Once in a Lifetime

Richard Nevin watches David Byrne at Symphony Hall.

In true parliamentary style I must declare an interest, or in this case disinterest in David Byrne and Talking Heads. Well, that’s a bit strong I suppose, I’m just not a big fan, unlike my companion who offered me the ticket. The offer roused enough curiosity for me to abandon my usual Sunday afternoon date with Shefali and her regional news bulletin for a trip into town.

Most of the gigs I attend have me longing for obscure albums tracks or extended jams by my favourite artist rather than the big hits but in this case any over familiarity with a tune would be more than welcome. Not that I’m averse to new music, but for two hours it can sometimes become a bit of a slog.

So can politely sitting through the supporting artiste but to my surprise and delight Laura Mvula was first onto the Symphony Hall stage. She appeared slightly overwhelmed to be appearing in her home town when she spoke but the music belied any nerves. From Vangelis-like prog, through R’n’B balladry and African-influenced rhythms Mvula was utterly engaging as her voice soared into the rafters of Britain’s greatest concert hall.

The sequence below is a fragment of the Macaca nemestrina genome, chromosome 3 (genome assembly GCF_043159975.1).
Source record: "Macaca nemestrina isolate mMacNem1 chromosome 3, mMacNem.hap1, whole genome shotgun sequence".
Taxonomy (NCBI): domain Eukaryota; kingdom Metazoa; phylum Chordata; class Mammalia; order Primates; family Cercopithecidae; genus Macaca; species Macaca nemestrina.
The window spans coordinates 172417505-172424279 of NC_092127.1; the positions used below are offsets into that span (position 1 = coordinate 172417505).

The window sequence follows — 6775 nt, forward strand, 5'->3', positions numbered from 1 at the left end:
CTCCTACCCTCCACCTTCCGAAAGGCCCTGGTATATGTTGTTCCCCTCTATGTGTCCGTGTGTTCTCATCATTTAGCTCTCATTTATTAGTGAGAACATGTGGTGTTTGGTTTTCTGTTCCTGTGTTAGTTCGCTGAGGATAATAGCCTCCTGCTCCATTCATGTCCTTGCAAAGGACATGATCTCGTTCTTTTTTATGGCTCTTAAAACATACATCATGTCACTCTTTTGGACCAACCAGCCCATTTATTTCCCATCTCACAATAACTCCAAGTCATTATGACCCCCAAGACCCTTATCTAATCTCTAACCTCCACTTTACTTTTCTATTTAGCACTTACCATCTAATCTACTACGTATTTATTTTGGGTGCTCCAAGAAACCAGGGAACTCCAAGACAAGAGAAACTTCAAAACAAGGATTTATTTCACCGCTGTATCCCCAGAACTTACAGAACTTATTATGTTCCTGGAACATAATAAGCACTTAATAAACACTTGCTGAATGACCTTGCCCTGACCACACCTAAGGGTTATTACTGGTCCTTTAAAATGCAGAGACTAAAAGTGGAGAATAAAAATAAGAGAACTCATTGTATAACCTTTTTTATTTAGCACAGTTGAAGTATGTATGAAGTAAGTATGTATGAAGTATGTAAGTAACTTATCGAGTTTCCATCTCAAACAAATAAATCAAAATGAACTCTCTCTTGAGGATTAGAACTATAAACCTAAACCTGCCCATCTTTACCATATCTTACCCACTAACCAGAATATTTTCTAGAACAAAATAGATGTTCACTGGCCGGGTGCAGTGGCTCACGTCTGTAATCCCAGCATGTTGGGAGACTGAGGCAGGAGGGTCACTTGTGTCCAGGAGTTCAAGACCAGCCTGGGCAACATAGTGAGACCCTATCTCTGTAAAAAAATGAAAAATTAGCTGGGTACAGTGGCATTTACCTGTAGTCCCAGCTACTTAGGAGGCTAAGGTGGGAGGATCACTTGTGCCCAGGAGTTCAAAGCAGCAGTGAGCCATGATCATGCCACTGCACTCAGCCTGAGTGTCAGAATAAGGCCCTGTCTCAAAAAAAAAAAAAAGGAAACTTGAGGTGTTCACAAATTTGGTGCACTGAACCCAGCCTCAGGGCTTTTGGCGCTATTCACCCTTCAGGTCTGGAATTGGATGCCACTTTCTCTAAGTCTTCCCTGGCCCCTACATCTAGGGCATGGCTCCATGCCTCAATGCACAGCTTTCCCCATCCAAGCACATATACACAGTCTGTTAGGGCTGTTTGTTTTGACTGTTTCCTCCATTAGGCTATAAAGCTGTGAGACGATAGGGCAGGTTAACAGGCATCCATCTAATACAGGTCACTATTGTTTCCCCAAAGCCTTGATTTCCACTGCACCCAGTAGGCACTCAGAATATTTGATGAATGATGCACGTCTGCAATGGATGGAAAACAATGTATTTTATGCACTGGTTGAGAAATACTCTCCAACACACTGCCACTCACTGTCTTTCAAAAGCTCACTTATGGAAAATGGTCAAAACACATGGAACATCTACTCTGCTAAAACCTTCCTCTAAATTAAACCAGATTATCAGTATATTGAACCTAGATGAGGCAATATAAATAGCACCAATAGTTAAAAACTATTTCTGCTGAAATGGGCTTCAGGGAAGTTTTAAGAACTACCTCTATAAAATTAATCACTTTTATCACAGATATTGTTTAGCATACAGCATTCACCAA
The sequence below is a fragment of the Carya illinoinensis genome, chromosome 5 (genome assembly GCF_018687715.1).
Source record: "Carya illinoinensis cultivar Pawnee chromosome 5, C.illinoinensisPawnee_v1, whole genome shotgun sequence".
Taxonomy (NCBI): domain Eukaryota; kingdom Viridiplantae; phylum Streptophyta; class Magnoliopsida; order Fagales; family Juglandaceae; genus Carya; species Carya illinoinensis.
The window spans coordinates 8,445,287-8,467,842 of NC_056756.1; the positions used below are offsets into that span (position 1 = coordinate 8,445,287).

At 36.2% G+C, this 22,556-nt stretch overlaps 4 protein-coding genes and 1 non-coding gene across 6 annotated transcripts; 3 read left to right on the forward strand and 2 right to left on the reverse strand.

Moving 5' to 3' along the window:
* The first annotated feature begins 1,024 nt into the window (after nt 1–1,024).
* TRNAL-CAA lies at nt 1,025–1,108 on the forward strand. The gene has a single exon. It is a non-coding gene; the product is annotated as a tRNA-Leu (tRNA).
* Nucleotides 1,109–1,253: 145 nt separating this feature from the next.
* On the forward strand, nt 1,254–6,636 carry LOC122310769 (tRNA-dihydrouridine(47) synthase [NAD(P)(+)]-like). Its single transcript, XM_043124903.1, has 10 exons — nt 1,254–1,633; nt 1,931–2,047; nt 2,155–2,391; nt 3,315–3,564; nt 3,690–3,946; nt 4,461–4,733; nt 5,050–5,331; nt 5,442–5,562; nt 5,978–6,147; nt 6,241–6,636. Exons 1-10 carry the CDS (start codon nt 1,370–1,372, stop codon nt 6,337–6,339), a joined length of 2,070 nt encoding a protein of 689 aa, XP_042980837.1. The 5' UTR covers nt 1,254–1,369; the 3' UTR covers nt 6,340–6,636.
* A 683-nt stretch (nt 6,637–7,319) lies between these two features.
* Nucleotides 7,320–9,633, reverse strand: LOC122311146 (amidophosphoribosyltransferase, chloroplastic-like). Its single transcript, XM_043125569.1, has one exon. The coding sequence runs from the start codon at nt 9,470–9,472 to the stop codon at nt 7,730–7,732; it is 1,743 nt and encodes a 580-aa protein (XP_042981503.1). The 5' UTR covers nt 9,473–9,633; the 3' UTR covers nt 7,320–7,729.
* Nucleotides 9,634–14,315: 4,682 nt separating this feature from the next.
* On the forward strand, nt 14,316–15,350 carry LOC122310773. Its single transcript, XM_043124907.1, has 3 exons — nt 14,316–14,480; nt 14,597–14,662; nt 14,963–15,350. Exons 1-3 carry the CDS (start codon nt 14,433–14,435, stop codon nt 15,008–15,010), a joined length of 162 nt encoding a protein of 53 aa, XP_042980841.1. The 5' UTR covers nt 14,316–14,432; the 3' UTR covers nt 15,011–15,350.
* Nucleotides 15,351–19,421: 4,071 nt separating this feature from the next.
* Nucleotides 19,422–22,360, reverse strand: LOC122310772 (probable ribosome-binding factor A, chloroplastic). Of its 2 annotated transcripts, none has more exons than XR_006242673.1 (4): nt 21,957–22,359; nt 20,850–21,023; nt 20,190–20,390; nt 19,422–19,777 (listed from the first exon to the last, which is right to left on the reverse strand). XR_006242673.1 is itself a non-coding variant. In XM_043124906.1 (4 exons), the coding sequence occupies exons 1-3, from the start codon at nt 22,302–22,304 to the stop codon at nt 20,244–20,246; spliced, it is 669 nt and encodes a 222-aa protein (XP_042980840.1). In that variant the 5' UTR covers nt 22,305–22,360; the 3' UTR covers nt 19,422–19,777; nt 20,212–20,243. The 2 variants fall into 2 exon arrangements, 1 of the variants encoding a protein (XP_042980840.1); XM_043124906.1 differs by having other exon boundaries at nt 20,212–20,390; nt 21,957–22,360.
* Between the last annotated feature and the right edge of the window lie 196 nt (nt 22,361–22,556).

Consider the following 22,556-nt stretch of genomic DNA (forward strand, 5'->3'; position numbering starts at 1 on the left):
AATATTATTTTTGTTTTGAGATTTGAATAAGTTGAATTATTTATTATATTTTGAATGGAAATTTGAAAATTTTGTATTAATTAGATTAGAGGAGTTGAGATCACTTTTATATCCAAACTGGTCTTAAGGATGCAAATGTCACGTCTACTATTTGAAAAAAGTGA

Showcasing his latest album, American Utopia, Byrne assembled a twelve strong band to accompany him in what was an astonishing way to present a rock concert. An empty stage came alive with the former Talking Heads frontman leading his colleagues around as they played the role of strolling minstrels, part Stomp, part Rio carnival.

Tightly choreographed with minimal but effective lighting, each song was like a drama piece in its own right, which makes it sound somewhat dry. However, it was anything but. Full of humour and style and at times joyous, none more so than when the Talking Heads back catalogue was raided, bringing the audience to their feet, no mean feat in itself on a Sunday night in Birmingham.

Byrne appeared to be having the time of his life, the serious and studious replaced with wide grins and American sit-com style whooping every so often, his jet black thatch now a dignified silver making him look like a cross between Andy Warhol and Jerry St Clair from Phoenix Nights. At least he did from my lofty perch.

I’ve deliberately avoided mentioning any songs performed lest I be considered a spoiler. The whole travelling circus swings back into town later on this year at the Genting Arena, so do yourself a favour and buy a ticket. You won’t regret going. I didn’t and I’m no fan.